Bernie Madoff Will Not Appeal His 150 Year Sentence

Bernie Madoff's lawyer has confirmed that Bernie won't appeal his 150 year sentence. He thinks any sentence Bernie would get, even under the guidelines, would be a life sentence.

Can someone remind me what Bernie Madoff's lawyers' accomplished for him? He could have stayed with his wife in his apartment on bond for another year or two while fighting the case. He got no agreement that his family and friends wouldn't be investigated or charged. He and his wife gave up all his assets (except $2.5 million his wife gets to keep), including those that would have been difficult for the Government to prove were forfeitable, he got no sentence concession, no agreement on place of incarceration. And now they won't appeal the sentence.

What's left for Bernie? Any bets on whether he'll file a 2255 to overturn his guilty plea and sentence based on ineffective assistance of counsel? It wouldn't have a snowball's chance in h*ll but he's got a lot of time on his hands and a year to file it. As I've said a few times, what more could the Government have done to him --we don't have life plus cancer as a penalty (yet.)

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    It may be possible (5.00 / 1) (#6)
    by eric on Thu Jul 09, 2009 at 07:31:37 PM EST
    that Mr. Madoff has simply given up and accepted his fate.  He did a straight plea without any deal.  They surely told him what would happen, but it is he who calls the shots, not his lawyers.

    The point of Madoff taking it like this (5.00 / 1) (#8)
    by scribe on Thu Jul 09, 2009 at 08:09:43 PM EST
    was that he was protecting others.  He is protecting his wife, his sons, the feeder fund people, you name it.  Not just from criminal and civil charges, but also from angry investors (especially those Spelled "R-u-s-s-i-a-n o-l-i-g-a-r-c-h-s").  This way, he figures he never has to say anything.  No cooperation.  No ratting out.  No help to the government at all.  He goes to his cell and later his grave silent.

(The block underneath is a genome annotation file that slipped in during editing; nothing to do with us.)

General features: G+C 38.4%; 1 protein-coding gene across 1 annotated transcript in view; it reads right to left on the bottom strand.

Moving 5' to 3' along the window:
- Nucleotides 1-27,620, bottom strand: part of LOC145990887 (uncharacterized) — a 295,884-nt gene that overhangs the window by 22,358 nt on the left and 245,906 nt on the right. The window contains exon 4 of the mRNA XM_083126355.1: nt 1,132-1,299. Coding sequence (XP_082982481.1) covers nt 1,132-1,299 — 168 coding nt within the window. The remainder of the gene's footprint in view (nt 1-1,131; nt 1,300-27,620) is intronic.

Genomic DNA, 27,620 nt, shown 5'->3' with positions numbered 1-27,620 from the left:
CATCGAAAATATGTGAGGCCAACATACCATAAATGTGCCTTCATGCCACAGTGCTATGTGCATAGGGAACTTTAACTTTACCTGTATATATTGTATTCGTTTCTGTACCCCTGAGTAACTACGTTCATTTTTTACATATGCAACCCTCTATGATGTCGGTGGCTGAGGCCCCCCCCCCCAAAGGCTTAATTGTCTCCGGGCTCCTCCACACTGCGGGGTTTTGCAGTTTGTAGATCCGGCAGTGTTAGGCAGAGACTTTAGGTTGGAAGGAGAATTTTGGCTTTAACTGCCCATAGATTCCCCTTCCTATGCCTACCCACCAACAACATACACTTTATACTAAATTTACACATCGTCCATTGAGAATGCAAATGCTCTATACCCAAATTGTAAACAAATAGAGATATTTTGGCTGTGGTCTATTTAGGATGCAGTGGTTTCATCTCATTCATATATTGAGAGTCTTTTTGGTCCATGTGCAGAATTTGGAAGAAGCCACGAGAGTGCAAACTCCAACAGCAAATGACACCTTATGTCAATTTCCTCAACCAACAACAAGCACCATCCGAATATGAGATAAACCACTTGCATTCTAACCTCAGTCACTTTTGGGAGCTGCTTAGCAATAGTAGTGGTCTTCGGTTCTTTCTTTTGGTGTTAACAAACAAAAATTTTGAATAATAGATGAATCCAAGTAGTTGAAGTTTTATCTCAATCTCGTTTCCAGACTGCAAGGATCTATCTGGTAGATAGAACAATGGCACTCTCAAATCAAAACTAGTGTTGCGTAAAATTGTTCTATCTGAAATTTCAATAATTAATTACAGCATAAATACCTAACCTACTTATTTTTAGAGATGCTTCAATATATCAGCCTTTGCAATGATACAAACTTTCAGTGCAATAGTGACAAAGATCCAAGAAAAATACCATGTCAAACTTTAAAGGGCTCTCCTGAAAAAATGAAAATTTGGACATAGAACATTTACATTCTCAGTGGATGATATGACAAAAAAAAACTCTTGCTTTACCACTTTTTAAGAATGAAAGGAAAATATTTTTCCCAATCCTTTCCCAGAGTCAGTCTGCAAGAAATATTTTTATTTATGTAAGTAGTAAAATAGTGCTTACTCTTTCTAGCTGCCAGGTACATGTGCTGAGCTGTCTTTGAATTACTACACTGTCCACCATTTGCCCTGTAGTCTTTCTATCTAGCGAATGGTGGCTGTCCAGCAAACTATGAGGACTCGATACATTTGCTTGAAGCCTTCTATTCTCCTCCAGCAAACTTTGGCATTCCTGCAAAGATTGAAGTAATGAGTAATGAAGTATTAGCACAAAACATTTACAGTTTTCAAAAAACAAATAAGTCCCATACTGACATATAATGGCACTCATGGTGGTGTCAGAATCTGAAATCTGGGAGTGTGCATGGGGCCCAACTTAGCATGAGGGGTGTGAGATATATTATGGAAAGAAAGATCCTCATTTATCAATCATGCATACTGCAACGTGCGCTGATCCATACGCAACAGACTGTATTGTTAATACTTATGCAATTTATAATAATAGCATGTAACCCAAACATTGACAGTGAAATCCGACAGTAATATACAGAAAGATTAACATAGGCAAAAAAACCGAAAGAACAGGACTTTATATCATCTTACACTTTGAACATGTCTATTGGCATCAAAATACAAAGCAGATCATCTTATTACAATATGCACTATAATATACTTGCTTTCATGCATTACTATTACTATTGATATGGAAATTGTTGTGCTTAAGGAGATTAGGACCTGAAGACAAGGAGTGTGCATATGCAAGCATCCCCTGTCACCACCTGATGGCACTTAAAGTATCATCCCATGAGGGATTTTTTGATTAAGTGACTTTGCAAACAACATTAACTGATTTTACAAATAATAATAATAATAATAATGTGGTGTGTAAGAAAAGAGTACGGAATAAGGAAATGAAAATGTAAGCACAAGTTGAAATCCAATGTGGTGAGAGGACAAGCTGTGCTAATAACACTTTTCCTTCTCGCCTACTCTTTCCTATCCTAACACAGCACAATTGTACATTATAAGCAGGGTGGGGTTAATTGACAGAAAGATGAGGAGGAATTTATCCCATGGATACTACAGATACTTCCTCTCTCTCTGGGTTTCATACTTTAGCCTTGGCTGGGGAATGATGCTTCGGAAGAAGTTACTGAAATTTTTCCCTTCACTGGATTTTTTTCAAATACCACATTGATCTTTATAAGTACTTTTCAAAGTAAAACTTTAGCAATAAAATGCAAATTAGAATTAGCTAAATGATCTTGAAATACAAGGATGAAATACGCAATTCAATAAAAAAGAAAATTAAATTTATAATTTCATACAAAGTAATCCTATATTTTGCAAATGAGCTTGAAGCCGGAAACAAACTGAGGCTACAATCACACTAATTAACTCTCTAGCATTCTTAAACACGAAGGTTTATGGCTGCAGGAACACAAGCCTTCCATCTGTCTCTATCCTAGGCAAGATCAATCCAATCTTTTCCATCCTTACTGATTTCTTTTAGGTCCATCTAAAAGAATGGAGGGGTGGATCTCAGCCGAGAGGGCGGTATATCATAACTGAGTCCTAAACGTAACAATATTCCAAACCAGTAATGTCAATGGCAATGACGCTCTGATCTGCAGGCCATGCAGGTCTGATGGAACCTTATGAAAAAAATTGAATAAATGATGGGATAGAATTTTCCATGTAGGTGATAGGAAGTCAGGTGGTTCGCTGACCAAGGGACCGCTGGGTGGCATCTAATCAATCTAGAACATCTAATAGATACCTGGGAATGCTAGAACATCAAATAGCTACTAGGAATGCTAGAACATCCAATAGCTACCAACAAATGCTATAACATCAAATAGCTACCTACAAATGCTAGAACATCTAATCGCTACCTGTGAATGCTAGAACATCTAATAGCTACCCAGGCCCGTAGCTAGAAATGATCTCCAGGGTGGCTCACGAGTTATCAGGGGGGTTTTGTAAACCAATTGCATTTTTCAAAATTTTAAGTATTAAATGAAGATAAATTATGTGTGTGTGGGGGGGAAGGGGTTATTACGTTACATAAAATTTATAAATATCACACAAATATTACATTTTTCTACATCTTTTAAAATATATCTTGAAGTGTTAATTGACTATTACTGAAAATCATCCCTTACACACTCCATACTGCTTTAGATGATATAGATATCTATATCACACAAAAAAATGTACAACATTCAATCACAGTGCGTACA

I would bet he knows or suspects he either has a terminal disease or figures that his life expectancy in the joint is less than the actuarial tables would provide.  

    But let's not take this as an example of some noble sentiment or inner nobility in Bernie:  he was and is a sociopath who worked people for his own advantage.  He ruined a lot of lives, and that's granting that the people who invested with him were quite happy when he was providing returns which were impossible not to have been from fraud of one flavor or another and were smart enough to know that much (all that they needed to know) even if they didn't know all the particulars about how Bernie's particular fraud worked out.  And this debacle has now revealed that for all his success, his menschlichkeit, and all the rest, Bernie Madoff was a sociopath who spent his entire professional career working a fraud and flinging a Lipstick Building-sized F.U. at the world, the government, and particularly the investors he defrauded.  This no-cooperation, no-appeal stance of his is just another aspect of that pathology.

    It may turn out that he got about as (5.00 / 1) (#9)
    by inclusiveheart on Thu Jul 09, 2009 at 08:51:42 PM EST
    good legal counsel as he gave in investment advice and management.

    Somehow (5.00 / 0) (#10)
    by Lora on Thu Jul 09, 2009 at 09:42:33 PM EST
    I just can't get myself too worked up feeling sorry for the guy.

    Harry Markolopos on why Madoff turned self in (5.00 / 1) (#13)
    by polizeros on Fri Jul 10, 2009 at 01:27:48 AM EST
    Harry Markopolos says the feeder funds were one step away from organized crime. he spotted the Ponzi scheme in 1999 and repeatedly told SEC, who did nothing.

    Madoff had taken money from every corner of the globe and he had taken it from some very unsavory characters. That's why he didn't flee; he had nowhere to run and nowhere to hide; so he did the logical thing - he turned himself in.